i1087-3562-8-19-1-e59
Note that the Farquhar model computes an assimilation rate per unit LAI. For the daily time step, to determine total daily canopy photosynthesis, gpsn, the mean absorbed PAR, mean stomatal conductance, and daytime temperature are used to compute a mean assimilation rate that is then scaled by day length and LAI to yield total gross daily canopy photosynthesis. To account for nonlinearities in the responses of sunlit and shaded leaves, assimilation rates are computed separately so that total gross daily canopy photosynthesis, gpsn, for the strata becomes
i1087-3562-8-19-1-e60
Sunlit and shaded proportion of LAI are computed using (37). A summary of the specific equations used in the Farquhar model can be found in Waring and Running (Waring and Running 1998).

Finally, the Farquhar model takes into account the control exerted by the leaf nitrogen content. Photosynthesis is also constrained by the amount of nitrogen in the soil that is available for uptake by the plant. As computed, gpsn is a potential photosynthesis subject to the availability of nitrogen. The amount of nitrogen required, however, depends upon the allocation strategy used by the plant since different plant components (i.e., leaves versus stems) have different C:N ratios. The allocation strategy is discussed in section 6.1.4. below. Total nitrogen required from the soil, potential.plant.N.uptake, is determined based on gpsn and the allocation strategy. If sufficient mineralized nitrogen is available, gpsn is used for plant allocation. If, however, nitrogen is limiting, gpsn is reduced until the nitrogen requirements can be met. Section 6.3.1. discusses how soil nitrogen availability is determined.

6.1.2. Respiration

As in BIOME-BGC total maintenance respiration totalmr integrates respiration for each live carbon store including leaves, roots, and stems. Respiration for each component is computed as a function of nitrogen concentration and the current air temperature using the model developed by Ryan (Ryan 1991).

Growth respiration is also computed and subtracted from the carbon allocated to each vegetation component. Growth respiration is computed as a fixed percentage grperc of new carbon allocation, where grperc is a strata-specific (i.e., vegetation type) parameter. Ryan (Ryan 1991) suggests a growth respiration rate grperc of 25% for trees.

6.1.3. Phenology

In RHESSys, as in BIOME-BGC, net photosynthesis can be allocated on a daily or annual basis. Each day, netpsn is partitioned to the various tissues (leaves, roots, and stems). Partitioning between these various tissues is discussed below. The vegetation-type parameter alloc.prop.day.growth sets the percentage of newly assimilated carbon, which is expressed on a daily basis. The remaining carbon is stored and expressed during an annual leaf-out period. For deciduous trees and grasses, alloc.prop.day.growth must be substantially less than 1 to ensure enough stored carbon for spring leaf out. The timing and length of the annual leaf out period is also set in the vegetation-type parameter file, using parameters day.leaf.on and ndays.expand, respectively. Note that although this period is referred to as leaf out, it also controls the assimilate allocated annually to roots. Carbon stored for annual allocation from the previous year is expressed during the leaf-out period. For each day during the leaf-out period, stored carbon is transferred to leaf and fine root pools such that amounts transferred to each component decreases linearly over each day of the leaf-out period.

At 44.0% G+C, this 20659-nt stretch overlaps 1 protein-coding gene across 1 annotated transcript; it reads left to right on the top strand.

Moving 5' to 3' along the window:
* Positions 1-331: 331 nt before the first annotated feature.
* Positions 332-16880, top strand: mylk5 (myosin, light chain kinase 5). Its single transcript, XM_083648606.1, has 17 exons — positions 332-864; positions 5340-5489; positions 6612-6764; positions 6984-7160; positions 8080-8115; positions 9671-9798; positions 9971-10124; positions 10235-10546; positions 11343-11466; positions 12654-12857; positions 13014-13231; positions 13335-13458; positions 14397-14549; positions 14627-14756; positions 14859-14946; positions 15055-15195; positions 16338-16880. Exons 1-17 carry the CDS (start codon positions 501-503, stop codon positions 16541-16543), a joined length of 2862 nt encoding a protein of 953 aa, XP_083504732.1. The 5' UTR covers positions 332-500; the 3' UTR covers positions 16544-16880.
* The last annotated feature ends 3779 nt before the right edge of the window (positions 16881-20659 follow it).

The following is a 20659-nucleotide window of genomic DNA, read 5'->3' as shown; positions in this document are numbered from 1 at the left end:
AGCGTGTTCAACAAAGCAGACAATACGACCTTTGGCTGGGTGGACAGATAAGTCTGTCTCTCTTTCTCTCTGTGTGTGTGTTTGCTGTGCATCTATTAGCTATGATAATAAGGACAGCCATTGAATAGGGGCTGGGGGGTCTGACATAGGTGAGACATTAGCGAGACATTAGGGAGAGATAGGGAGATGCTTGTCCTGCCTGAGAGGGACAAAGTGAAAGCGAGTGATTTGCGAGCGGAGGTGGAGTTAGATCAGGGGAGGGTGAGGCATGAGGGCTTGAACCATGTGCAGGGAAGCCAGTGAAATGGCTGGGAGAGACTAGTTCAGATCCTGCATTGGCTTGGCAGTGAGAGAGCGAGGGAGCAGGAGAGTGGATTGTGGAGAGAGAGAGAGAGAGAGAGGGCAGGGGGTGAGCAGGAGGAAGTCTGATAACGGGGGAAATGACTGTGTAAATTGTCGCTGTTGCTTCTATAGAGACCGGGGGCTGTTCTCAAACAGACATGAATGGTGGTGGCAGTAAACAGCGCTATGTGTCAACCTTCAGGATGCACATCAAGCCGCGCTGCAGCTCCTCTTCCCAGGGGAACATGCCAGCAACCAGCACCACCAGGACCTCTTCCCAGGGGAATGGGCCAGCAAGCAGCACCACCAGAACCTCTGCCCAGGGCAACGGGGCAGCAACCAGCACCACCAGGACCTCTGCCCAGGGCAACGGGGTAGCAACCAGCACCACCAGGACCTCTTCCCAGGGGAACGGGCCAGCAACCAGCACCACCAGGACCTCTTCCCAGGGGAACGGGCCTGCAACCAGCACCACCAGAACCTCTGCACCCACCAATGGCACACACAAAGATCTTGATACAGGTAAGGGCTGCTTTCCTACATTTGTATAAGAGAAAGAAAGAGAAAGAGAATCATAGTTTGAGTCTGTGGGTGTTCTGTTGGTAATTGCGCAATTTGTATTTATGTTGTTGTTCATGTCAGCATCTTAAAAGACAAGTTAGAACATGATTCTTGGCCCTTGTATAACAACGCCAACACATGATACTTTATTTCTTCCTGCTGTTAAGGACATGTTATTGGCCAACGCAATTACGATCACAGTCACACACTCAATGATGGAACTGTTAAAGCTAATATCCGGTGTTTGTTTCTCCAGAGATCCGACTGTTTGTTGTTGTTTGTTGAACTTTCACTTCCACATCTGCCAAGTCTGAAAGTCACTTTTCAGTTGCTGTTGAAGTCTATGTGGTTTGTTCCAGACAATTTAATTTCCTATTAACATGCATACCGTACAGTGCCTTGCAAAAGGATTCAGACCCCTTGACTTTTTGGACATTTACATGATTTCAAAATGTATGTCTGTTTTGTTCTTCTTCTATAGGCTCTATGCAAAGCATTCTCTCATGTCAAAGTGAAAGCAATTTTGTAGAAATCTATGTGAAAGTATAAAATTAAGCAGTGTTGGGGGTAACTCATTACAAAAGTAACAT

In addition to annual leaf-out periods, leaf and fine root turnover periods are defined, again using a fixed timing set by stratum-specific parameters (day.leaf.off and ndays.litfal). The amount of leaf and fine root carbon transferred to the litter pool during this period is a fixed percentage (leaf.turnover and froot.turnover, respectively) of current leaf and fine root carbon pools. Parameters are set in a stratum parameter file. For deciduous trees, however, the entire leaf carbon pool is transferred to the litter pool. For grasses, the leaf carbon pool is first transferred to a standing dead leaf carbon pool, which acts as an intermediate store. Transfer from standing dead leaf carbon to the litter pool occurs at the rate defined by deadleafturnover (percentage of dead leaf turnover per year). For all vegetation types, the amounts of leaf and fine root turnover during the fall turnover period follows a linearly decreasing daily transfer schedule similar to that used for leaf out during the spring.